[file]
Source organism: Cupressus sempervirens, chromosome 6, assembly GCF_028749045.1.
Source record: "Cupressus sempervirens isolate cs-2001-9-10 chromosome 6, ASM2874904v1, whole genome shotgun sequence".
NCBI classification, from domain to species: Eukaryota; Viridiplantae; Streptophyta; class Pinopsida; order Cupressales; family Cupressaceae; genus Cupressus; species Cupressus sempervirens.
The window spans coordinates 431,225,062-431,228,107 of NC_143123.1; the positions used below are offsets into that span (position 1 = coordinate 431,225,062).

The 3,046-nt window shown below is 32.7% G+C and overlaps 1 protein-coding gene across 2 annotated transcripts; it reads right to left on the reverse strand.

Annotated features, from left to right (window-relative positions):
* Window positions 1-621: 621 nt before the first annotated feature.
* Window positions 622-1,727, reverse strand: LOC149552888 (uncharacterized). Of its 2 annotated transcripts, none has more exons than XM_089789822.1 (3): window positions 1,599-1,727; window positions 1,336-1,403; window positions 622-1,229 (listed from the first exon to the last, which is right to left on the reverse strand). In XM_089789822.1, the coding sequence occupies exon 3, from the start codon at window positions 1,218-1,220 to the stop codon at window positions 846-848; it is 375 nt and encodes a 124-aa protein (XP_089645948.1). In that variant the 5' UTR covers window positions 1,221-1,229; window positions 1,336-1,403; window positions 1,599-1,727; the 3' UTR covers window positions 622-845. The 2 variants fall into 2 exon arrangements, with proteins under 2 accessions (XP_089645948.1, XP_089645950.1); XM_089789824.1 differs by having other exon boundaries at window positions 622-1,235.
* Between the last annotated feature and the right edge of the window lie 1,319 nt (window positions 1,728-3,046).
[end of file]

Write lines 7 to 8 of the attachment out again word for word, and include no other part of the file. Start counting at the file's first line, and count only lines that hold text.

* Window positions 1-621: 621 nt before the first annotated feature.
* Window positions 622-1,727, reverse strand: LOC149552888 (uncharacterized). Of its 2 annotated transcripts, none has more exons than XM_089789822.1 (3): window positions 1,599-1,727; window positions 1,336-1,403; window positions 622-1,229 (listed from the first exon to the last, which is right to left on the reverse strand). In XM_089789822.1, the coding sequence occupies exon 3, from the start codon at window positions 1,218-1,220 to the stop codon at window positions 846-848; it is 375 nt and encodes a 124-aa protein (XP_089645948.1). In that variant the 5' UTR covers window positions 1,221-1,229; window positions 1,336-1,403; window positions 1,599-1,727; the 3' UTR covers window positions 622-845. The 2 variants fall into 2 exon arrangements, with proteins under 2 accessions (XP_089645948.1, XP_089645950.1); XM_089789824.1 differs by having other exon boundaries at window positions 622-1,235.